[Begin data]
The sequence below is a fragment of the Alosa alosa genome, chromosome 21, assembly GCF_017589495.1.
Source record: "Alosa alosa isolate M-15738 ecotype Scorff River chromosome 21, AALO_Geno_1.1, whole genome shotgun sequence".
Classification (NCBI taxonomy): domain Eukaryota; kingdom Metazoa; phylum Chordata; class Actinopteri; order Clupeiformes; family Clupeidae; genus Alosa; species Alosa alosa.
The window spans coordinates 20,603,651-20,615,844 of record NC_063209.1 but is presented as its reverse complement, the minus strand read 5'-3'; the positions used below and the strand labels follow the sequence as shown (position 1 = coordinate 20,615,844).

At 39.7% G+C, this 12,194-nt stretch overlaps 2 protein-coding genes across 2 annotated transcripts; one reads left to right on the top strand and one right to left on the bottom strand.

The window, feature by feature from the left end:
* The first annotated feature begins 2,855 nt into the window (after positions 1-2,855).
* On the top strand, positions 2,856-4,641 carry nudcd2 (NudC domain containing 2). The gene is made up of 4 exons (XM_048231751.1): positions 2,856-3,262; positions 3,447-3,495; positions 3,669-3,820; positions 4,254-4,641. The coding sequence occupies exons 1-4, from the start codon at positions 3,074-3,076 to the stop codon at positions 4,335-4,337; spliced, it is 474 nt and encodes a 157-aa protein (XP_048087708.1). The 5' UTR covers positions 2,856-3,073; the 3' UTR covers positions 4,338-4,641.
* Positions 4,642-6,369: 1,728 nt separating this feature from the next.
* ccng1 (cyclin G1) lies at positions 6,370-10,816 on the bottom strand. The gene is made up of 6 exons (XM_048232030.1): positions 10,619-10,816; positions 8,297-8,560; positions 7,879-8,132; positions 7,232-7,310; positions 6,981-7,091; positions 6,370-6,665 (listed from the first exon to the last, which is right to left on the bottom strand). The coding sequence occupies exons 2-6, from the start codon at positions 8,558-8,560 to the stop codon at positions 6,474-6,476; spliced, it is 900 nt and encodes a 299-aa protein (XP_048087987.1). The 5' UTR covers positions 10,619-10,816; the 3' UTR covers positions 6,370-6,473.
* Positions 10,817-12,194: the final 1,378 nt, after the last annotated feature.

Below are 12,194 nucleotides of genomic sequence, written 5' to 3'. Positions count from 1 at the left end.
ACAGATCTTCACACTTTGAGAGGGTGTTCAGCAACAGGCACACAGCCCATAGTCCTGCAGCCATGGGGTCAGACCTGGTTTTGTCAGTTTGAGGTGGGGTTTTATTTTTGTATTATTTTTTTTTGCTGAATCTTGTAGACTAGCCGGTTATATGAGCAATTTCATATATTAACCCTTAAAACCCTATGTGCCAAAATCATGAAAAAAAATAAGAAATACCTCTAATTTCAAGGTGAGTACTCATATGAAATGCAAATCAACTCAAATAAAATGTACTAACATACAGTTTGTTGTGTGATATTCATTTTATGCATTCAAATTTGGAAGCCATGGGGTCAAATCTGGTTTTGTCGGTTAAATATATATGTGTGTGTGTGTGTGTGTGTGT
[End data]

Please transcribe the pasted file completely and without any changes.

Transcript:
The sequence below is a fragment of the Alosa alosa genome, chromosome 21, assembly GCF_017589495.1.
Source record: "Alosa alosa isolate M-15738 ecotype Scorff River chromosome 21, AALO_Geno_1.1, whole genome shotgun sequence".
Classification (NCBI taxonomy): domain Eukaryota; kingdom Metazoa; phylum Chordata; class Actinopteri; order Clupeiformes; family Clupeidae; genus Alosa; species Alosa alosa.
The window spans coordinates 20,603,651-20,615,844 of record NC_063209.1 but is presented as its reverse complement, the minus strand read 5'-3'; the positions used below and the strand labels follow the sequence as shown (position 1 = coordinate 20,615,844).

At 39.7% G+C, this 12,194-nt stretch overlaps 2 protein-coding genes across 2 annotated transcripts; one reads left to right on the top strand and one right to left on the bottom strand.

The window, feature by feature from the left end:
* The first annotated feature begins 2,855 nt into the window (after positions 1-2,855).
* On the top strand, positions 2,856-4,641 carry nudcd2 (NudC domain containing 2). The gene is made up of 4 exons (XM_048231751.1): positions 2,856-3,262; positions 3,447-3,495; positions 3,669-3,820; positions 4,254-4,641. The coding sequence occupies exons 1-4, from the start codon at positions 3,074-3,076 to the stop codon at positions 4,335-4,337; spliced, it is 474 nt and encodes a 157-aa protein (XP_048087708.1). The 5' UTR covers positions 2,856-3,073; the 3' UTR covers positions 4,338-4,641.
* Positions 4,642-6,369: 1,728 nt separating this feature from the next.
* ccng1 (cyclin G1) lies at positions 6,370-10,816 on the bottom strand. The gene is made up of 6 exons (XM_048232030.1): positions 10,619-10,816; positions 8,297-8,560; positions 7,879-8,132; positions 7,232-7,310; positions 6,981-7,091; positions 6,370-6,665 (listed from the first exon to the last, which is right to left on the bottom strand). The coding sequence occupies exons 2-6, from the start codon at positions 8,558-8,560 to the stop codon at positions 6,474-6,476; spliced, it is 900 nt and encodes a 299-aa protein (XP_048087987.1). The 5' UTR covers positions 10,619-10,816; the 3' UTR covers positions 6,370-6,473.
* Positions 10,817-12,194: the final 1,378 nt, after the last annotated feature.

Below are 12,194 nucleotides of genomic sequence, written 5' to 3'. Positions count from 1 at the left end.
ACAGATCTTCACACTTTGAGAGGGTGTTCAGCAACAGGCACACAGCCCATAGTCCTGCAGCCATGGGGTCAGACCTGGTTTTGTCAGTTTGAGGTGGGGTTTTATTTTTGTATTATTTTTTTTTGCTGAATCTTGTAGACTAGCCGGTTATATGAGCAATTTCATATATTAACCCTTAAAACCCTATGTGCCAAAATCATGAAAAAAAATAAGAAATACCTCTAATTTCAAGGTGAGTACTCATATGAAATGCAAATCAACTCAAATAAAATGTACTAACATACAGTTTGTTGTGTGATATTCATTTTATGCATTCAAATTTGGAAGCCATGGGGTCAAATCTGGTTTTGTCGGTTAAATATATATGTGTGTGTGTGTGTGTGTGTGT